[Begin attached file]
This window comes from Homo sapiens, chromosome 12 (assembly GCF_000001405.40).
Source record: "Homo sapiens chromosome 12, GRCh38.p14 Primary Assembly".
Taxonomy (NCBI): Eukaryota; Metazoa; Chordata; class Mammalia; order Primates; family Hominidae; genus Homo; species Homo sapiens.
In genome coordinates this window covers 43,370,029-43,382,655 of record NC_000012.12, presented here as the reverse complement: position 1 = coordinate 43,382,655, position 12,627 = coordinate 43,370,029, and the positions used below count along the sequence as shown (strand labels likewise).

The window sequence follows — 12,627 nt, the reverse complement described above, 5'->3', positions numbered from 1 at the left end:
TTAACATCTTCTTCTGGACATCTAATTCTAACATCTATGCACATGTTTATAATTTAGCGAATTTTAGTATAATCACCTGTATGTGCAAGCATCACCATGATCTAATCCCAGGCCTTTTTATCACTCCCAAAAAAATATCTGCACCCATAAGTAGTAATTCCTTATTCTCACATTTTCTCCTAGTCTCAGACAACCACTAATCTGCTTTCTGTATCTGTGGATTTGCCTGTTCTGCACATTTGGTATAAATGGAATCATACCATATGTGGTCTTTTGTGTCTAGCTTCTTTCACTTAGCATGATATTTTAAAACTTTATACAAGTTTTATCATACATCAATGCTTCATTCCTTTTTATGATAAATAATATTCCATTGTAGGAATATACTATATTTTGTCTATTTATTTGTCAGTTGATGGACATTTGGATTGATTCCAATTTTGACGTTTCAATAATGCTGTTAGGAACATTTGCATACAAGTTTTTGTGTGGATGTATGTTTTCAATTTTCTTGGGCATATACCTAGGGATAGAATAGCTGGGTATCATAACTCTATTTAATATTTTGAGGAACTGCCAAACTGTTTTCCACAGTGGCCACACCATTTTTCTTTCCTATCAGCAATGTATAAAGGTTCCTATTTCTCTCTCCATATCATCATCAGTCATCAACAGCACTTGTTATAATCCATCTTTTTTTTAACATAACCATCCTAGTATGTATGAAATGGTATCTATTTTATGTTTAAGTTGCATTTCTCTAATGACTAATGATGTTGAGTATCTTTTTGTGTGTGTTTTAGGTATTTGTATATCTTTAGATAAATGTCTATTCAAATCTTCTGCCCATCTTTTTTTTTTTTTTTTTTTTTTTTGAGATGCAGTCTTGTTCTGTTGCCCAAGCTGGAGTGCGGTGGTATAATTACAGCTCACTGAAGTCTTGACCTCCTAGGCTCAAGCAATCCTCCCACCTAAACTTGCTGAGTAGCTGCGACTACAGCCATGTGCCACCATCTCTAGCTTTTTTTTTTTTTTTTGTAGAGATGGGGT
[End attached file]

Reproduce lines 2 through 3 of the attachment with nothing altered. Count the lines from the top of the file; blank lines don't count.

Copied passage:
Source record: "Homo sapiens chromosome 12, GRCh38.p14 Primary Assembly".
Taxonomy (NCBI): Eukaryota; Metazoa; Chordata; class Mammalia; order Primates; family Hominidae; genus Homo; species Homo sapiens.